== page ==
Adobe Premiere Pro puts editing and color grading into one seamless program.
[Editor's note: In this series, we will be exploring Adobe's approach to several aspects of post-production, and how Creative Cloud can help elevate your work.]
Filmmakers know that color is one of the most powerful storytellers, and being able to control the grade of a film is tantamount to being able to tell better, richer, and more profound stories. For quite some time, filmmakers have desired a tool that could combine the worlds of editing and color grading into one seamless program, and Adobe Creative Cloud solves many of the issues facing editors of all experience levels with powerful and intuitive video and color tools in Premiere Pro, including new color options, optimized layout design, and single-click professional looks inside the Lumetri panel.
We spoke with Patrick Palmer, Product Manager for Premiere Pro, about all of the high-quality color options the program has to offer, as well as the ideas and thought processes that went into turning Premiere Pro into the creative powerhouse that it has become today.
"In the 80s, when it was all tape-to-tape, it was unthinkable that a workstation would give you editing and color grading."
New color tools
Adobe has essentially combined two post-production programs, non-linear editing and color grading, into one. According to Adobe, the color and light tools, which came from its legacy tool Adobe SpeedGrade CC, are designed to give users more power and control over color without ever having to leave Premiere Pro. Users can now work with new curves, including RGB and Hue/Saturation, as well as color tools that adjust midtones, shadows, and highlights—all within the Lumetri Color panel.
LUTS, looks, and presets
Another big addition to Premiere Pro is the new LUT functionality, which gives users the power to apply professional looks with a single click, as well as preview them right inside the Lumetri panel. Not only that, but users can easily save and reuse their LUTs, looks, and presets in different projects or applications by exporting them as a .Look file or LUT file.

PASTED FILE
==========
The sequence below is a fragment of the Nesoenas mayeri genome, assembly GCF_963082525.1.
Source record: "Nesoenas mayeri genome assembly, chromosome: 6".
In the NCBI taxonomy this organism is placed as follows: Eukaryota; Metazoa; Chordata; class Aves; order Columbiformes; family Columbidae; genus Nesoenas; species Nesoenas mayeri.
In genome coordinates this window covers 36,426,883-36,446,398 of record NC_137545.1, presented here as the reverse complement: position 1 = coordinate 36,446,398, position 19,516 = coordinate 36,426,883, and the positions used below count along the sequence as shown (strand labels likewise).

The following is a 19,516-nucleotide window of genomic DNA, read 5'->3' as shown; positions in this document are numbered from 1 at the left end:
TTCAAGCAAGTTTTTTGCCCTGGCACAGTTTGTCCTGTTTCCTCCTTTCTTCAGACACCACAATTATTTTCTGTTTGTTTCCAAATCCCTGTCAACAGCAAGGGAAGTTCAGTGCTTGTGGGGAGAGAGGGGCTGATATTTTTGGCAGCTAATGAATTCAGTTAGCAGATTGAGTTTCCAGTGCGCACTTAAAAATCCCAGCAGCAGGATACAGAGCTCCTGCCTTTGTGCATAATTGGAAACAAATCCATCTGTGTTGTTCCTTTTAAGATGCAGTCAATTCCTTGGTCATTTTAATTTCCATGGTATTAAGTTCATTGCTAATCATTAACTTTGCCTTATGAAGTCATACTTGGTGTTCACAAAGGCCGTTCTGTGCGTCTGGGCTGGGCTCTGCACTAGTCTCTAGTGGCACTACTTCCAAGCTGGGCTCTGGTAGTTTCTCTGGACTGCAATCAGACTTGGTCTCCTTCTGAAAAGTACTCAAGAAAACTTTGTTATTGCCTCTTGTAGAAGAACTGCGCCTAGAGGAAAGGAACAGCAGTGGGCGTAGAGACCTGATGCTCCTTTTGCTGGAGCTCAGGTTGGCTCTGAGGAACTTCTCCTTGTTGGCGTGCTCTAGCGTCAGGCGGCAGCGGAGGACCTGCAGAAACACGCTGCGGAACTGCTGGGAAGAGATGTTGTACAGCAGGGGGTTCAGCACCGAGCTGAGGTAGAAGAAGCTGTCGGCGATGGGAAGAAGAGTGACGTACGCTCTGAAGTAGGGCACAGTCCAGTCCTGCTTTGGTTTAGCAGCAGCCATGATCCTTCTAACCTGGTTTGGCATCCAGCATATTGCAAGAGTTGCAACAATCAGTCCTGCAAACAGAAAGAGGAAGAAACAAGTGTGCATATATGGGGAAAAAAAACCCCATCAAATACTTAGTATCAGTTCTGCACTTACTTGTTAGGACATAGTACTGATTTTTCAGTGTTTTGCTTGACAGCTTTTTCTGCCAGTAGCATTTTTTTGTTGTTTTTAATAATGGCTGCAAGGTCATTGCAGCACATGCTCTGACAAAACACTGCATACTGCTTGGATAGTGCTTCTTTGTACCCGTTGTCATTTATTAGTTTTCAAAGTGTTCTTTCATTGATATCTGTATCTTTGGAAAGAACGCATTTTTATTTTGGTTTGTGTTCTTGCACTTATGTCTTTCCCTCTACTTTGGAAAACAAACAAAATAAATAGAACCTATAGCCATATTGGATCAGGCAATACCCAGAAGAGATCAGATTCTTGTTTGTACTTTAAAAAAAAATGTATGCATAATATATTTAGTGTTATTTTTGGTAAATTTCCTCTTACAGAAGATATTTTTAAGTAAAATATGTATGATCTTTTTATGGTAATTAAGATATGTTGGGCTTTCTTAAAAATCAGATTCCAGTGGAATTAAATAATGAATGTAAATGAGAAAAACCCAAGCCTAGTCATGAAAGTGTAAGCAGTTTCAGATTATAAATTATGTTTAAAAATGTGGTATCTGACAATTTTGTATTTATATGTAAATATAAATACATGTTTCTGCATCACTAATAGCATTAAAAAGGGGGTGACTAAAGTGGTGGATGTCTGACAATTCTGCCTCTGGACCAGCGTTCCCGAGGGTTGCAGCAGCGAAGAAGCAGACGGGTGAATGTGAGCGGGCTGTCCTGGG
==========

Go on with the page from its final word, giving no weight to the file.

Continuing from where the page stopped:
More dynamic workflow
According to Palmer, the interface is one of the most important aspects of the upgrade, because it changes the user experience so dramatically. Designed in "the spirit of Lightroom," this new interface makes using color tools more accessible and approachable by providing a panel with easy-to-use sliders, checkboxes, and other options, allowing users to work faster and more efficiently. No more jumping back and forth between multiple programs; Premiere Pro has everything you need to edit and color grade your footage in one program.
"In some of these editing programs, they have buttons that look like they could fly you to the moon and back!"
Easy enough for beginners, powerful enough for pros
Regardless of whether you're a beginner or a seasoned pro, Premiere Pro caters to your needs. Palmer says, "Too many people shy away from high-end software because there are too many tools. They just do what's easy." However, he asserts, Premiere Pro gives you both: tools that are easy enough for a beginner to get started and the option for experienced users to dig deep into color with scopes, curves, and HSL secondaries all within the same program.
Palmer adds, "In some of these editing programs, they have buttons that look like they could fly you to the moon and back! For people that want to fly to the moon, there are definitely tools out there for them. For people that maybe just want to fly to Costa Rica, we’ve got plenty of powerful tools that can get you there."
Be your destination the moon or Costa Rica, you're still going to fly in the same plane the whole trip. That is one of the greatest new aspects of Premiere Pro: being able to edit and grade footage all in the same place without having to interrupt your workflow. Palmer acknowledges that this feature comes out of an existing need from previous versions. "There is a moment of distraction when switching between different applications, " he says. Using Premiere Pro is a better experience because it "creates interconnectivity and allows you to focus without any friction. You don't have to change your mindset."
It's clear that, in creating the Premiere Pro upgrade, Adobe was more focused on beefing up what was under the hood than adding a plethora of new tools to its already stellar library, and it has definitely resonated with users. Palmer says that this was among Adobe's most successful launches of new technology and that the adoption rate for Lumetri is staggering. And it looks like Adobe's not slowing down. "Adobe has a lot more to do. We're not done. It's a product that is alive and breathing."
If you want to learn more about how to put Premiere Pro's new color tools to work on your own projects, check out Adobe's online training session that teaches you how to make your videos even better with color. It's a three-part course that will be hosted at 9am (PST) on Adobe Creative Cloud's Facebook page on January 19, 2018 and January 26, 2018.